Thermolysis Tyre Product Specifications
Derived Fuel Oil
The Derived Fuel Oil has a typical composition:
|Appearance:||Dark brown oil|
|Distillation, % w/w|
|Fraction up to 100°C||14||Fraction over 350°C||6|
|Fraction 100 – 180°C||35||End||392.6 °C|
|Fraction 180 – 350°C||45|
|Elemental analysis, % w/w|
|Trace elements analysis, mg/kg|
|Fe||0.8||Halogens (as Cl)||<100|
|Major oil components, % w/w|
|Styrene||10||Other aromatics alkenes,||29|
|Flash point||< 20°C|
The RFT Fuel Oil conforms to the International Organization for Standardization (ISO) standard specification for marine residual fuels:
ISO 8217:2005 (F)
Fuel Quality Standard for Residual Marine Fuels © ISO
|Density at 15 °C||kg/m³||Max||960.0|
|Viscosity at 50°C||mm²/s||Max||30.0|
|Micro Carbon Residue||% m/m||Max||10|
This fuel oil is equivalent to the Rotterdam (ARA) Residual Fuel Oil Sulphur 3.5%.
Derived Gas Oil
The RFT Derived Gas Fuel has a typical composition:
|Elemental Analysis, % v/v|
|Hydrocarbon analysis, % v/v|
|Propylene||3.0||Sum of C6 hydrocarbons||0.5|
The physical properties of these fuels are:
|Calorific content, kJ/kg||Density|
|Derived Fuel Oil||40,450||916 kg/m³ (15°C)|
|Derived Gas Fuel||28,000||1.24 kg/m³ (25°C)|
After washing, the carbon soot will be further processed by drying it and milling to the desired size, normally about 50 nanometres, to yield a commercial grade carbon black.
Carbon Blacks are classified using the ASTM D1765 – 13 standard, “Standard Classification System for Carbon Blacks used in rubber products.” This classification system covers the taxonomy of rubber-grade carbon blacks by the use of a four-character nomenclature system. The first character gives some indication of the influence of the carbon black on the rate of cure of a typical rubber compound containing the black. The second character gives information on the average surface area of the carbon black. The last two characters are assigned arbitrarily.
The RFT Carbon Blacks conform to the N550 and N 660 designations:
|Type||Fast-extruding furnace black||General purpose furnace black|
|Primary rubber processing properties and use||Medium-high reinforcement, high modulus and hardness, low die swell and smooth extrusion; used in tyre inner liners, carcass and sidewall compounds and hose and other extruded goods||Medium reinforcement and modulus, good flex and fatigue resistance, low heat build-up; used in tyre carcass, inner liners and sidewalls, sealing rings, cable jackets, hose and extruded goods|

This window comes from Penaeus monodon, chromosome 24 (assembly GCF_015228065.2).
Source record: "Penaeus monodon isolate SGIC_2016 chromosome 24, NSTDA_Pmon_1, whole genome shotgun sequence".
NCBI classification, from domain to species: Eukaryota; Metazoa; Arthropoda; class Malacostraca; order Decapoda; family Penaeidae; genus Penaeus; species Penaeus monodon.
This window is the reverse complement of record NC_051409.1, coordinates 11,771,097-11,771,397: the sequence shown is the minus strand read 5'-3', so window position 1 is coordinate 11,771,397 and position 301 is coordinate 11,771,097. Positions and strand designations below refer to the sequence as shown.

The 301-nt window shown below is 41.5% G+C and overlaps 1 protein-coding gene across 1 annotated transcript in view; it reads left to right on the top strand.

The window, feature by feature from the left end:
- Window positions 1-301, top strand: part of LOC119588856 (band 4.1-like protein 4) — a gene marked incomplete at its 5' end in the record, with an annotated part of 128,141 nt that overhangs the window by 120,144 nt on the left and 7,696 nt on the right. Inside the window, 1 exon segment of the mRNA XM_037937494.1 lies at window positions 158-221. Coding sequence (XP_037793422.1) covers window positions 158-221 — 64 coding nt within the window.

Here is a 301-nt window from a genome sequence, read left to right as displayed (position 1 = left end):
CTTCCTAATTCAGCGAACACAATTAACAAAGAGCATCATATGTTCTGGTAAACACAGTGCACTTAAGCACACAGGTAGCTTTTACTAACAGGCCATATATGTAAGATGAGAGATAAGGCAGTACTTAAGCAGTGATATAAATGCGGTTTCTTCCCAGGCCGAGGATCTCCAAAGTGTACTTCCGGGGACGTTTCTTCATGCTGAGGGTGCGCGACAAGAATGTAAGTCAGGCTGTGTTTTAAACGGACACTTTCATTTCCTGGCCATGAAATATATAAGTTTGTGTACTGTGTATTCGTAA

|Average Primary Particle Diameter, nm||53||63|
|Iodine Absorption number, g/kg||43||36|
|Nitrogen Surface Area, m2/g||40||35|
|Statistical Thickness Surface Area, m2/g||39||34|
|Dibutyl Phthalate Absorption, mL/100g||121||90|
Goodyear (Europe) has conducted substantial testing on our carbon black and has found it has a high tearability index, positioning our product for the manufacture of high performance tyres.
Key Data on the spherised Carbon black has been omitted from the website due to its sensitivity on production revenue.
Carbon black is produced by the incomplete combustion of heavy petroleum products such as Residual Fuel Oil or ethylene cracking tar. Carbon black is a form of amorphous carbon that has a high surface area to volume ratio, and is used as reinforcement in rubber and plastic products and in pigments.
A major game changer is spherised carbon black used for carbon anodes for lithium batteries. The carbon is selling for US$2,100 per tonne and global demand is about 500,000 tonnes a year growing rapidly. If metallic carbon is incorporated into batteries in the next few years demand will increase dramatically in line with battery expenditure. Volkswagon for example expect to spend $38 billion on batteries in the next five years.
Almost 90% of all carbon black is produced using the oil furnace process that requires fuel oil as the main feedstock. The consumption of fuel oil has been estimated at 1,600 kg per ton of carbon black produced. The process also requires gas (~240 m3/t of gas) and electricity (~330 kWh/t). Other costs of production include labour, some minor consumables and maintenance. In 2006, the costs breakdown was estimated to be:
|Fuel oil feedstock||52%|
|Other energy, consumable and maintenance||29%|
|Wages and Salaries||19%|
|Total cost of production||100%|
As oil prices increase, so should the cost increase of production of carbon black. However, the fuel oil and carbon black prices are not as well correlated as is the case of the other commodities that RFT project will produce, due to the impact of other non-energy related cost factors that affect this industry.
The price model is:
CBP = 1.725 (±0.13) FOP + 232.435 (±76.59) Eq. 4
CBP: represents the price of Carbon Black quoted in the press, expressed in US$/t
This regression has a coefficient of correlation of 0.786 that for 46 degrees of freedom has a statistical certainty larger than 95% and an error of than 2.5%.
We have identified and had detailed discussions with a major carbon black distributor in Hamburg who in addition to Goodyear has an interest in selling all our available carbon black.